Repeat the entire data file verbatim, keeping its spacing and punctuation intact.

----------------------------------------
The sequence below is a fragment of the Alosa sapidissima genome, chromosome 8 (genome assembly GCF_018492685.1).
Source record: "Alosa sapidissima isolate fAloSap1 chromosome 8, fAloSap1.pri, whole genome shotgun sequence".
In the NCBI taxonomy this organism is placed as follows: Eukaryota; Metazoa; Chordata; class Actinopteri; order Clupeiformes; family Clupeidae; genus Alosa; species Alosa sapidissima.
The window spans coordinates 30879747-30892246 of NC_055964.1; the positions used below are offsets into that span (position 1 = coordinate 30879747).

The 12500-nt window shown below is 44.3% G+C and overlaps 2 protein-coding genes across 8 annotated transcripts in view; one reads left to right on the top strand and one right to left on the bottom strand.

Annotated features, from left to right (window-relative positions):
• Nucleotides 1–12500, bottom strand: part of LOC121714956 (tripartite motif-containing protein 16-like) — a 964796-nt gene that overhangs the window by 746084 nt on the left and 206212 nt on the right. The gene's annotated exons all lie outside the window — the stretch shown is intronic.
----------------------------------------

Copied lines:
The sequence below is a fragment of the Alosa sapidissima genome, chromosome 8 (genome assembly GCF_018492685.1).
Source record: "Alosa sapidissima isolate fAloSap1 chromosome 8, fAloSap1.pri, whole genome shotgun sequence".
In the NCBI taxonomy this organism is placed as follows: Eukaryota; Metazoa; Chordata; class Actinopteri; order Clupeiformes; family Clupeidae; genus Alosa; species Alosa sapidissima.
The window spans coordinates 30879747-30892246 of NC_055964.1; the positions used below are offsets into that span (position 1 = coordinate 30879747).

The 12500-nt window shown below is 44.3% G+C and overlaps 2 protein-coding genes across 8 annotated transcripts in view; one reads left to right on the top strand and one right to left on the bottom strand.

Annotated features, from left to right (window-relative positions):
• Nucleotides 1–12500, bottom strand: part of LOC121714956 (tripartite motif-containing protein 16-like) — a 964796-nt gene that overhangs the window by 746084 nt on the left and 206212 nt on the right. The gene's annotated exons all lie outside the window — the stretch shown is intronic.